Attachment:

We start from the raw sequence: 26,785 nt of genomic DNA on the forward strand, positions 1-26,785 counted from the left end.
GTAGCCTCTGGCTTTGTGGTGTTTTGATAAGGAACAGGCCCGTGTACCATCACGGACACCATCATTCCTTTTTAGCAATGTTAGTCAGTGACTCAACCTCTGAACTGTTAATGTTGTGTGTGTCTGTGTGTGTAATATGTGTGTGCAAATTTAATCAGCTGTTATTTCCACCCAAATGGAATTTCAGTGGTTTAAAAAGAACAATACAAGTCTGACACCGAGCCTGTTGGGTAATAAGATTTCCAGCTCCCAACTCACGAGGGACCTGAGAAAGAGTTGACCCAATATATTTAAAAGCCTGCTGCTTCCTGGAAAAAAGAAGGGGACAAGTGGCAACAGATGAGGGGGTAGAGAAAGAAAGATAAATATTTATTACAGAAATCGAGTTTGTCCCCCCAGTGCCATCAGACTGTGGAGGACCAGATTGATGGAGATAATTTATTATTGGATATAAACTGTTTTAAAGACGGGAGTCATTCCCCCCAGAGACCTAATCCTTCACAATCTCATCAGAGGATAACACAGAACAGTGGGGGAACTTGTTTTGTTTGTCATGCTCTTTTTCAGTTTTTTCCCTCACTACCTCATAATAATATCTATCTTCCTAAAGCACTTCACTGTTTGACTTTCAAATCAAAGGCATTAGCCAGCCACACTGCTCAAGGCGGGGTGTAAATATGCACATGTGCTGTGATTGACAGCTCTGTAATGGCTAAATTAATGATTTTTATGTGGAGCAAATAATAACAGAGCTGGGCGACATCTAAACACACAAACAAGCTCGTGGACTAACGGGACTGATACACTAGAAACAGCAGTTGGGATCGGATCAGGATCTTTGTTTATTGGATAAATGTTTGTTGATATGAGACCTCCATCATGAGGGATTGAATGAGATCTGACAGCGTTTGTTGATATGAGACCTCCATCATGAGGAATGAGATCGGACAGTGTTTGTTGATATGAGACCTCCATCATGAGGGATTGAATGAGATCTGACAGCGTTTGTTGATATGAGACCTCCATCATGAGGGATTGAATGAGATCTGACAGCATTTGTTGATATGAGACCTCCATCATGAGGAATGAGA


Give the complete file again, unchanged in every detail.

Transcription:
We start from the raw sequence: 26,785 nt of genomic DNA on the forward strand, positions 1-26,785 counted from the left end.
GTAGCCTCTGGCTTTGTGGTGTTTTGATAAGGAACAGGCCCGTGTACCATCACGGACACCATCATTCCTTTTTAGCAATGTTAGTCAGTGACTCAACCTCTGAACTGTTAATGTTGTGTGTGTCTGTGTGTGTAATATGTGTGTGCAAATTTAATCAGCTGTTATTTCCACCCAAATGGAATTTCAGTGGTTTAAAAAGAACAATACAAGTCTGACACCGAGCCTGTTGGGTAATAAGATTTCCAGCTCCCAACTCACGAGGGACCTGAGAAAGAGTTGACCCAATATATTTAAAAGCCTGCTGCTTCCTGGAAAAAAGAAGGGGACAAGTGGCAACAGATGAGGGGGTAGAGAAAGAAAGATAAATATTTATTACAGAAATCGAGTTTGTCCCCCCAGTGCCATCAGACTGTGGAGGACCAGATTGATGGAGATAATTTATTATTGGATATAAACTGTTTTAAAGACGGGAGTCATTCCCCCCAGAGACCTAATCCTTCACAATCTCATCAGAGGATAACACAGAACAGTGGGGGAACTTGTTTTGTTTGTCATGCTCTTTTTCAGTTTTTTCCCTCACTACCTCATAATAATATCTATCTTCCTAAAGCACTTCACTGTTTGACTTTCAAATCAAAGGCATTAGCCAGCCACACTGCTCAAGGCGGGGTGTAAATATGCACATGTGCTGTGATTGACAGCTCTGTAATGGCTAAATTAATGATTTTTATGTGGAGCAAATAATAACAGAGCTGGGCGACATCTAAACACACAAACAAGCTCGTGGACTAACGGGACTGATACACTAGAAACAGCAGTTGGGATCGGATCAGGATCTTTGTTTATTGGATAAATGTTTGTTGATATGAGACCTCCATCATGAGGGATTGAATGAGATCTGACAGCGTTTGTTGATATGAGACCTCCATCATGAGGAATGAGATCGGACAGTGTTTGTTGATATGAGACCTCCATCATGAGGGATTGAATGAGATCTGACAGCGTTTGTTGATATGAGACCTCCATCATGAGGGATTGAATGAGATCTGACAGCATTTGTTGATATGAGACCTCCATCATGAGGAATGAGA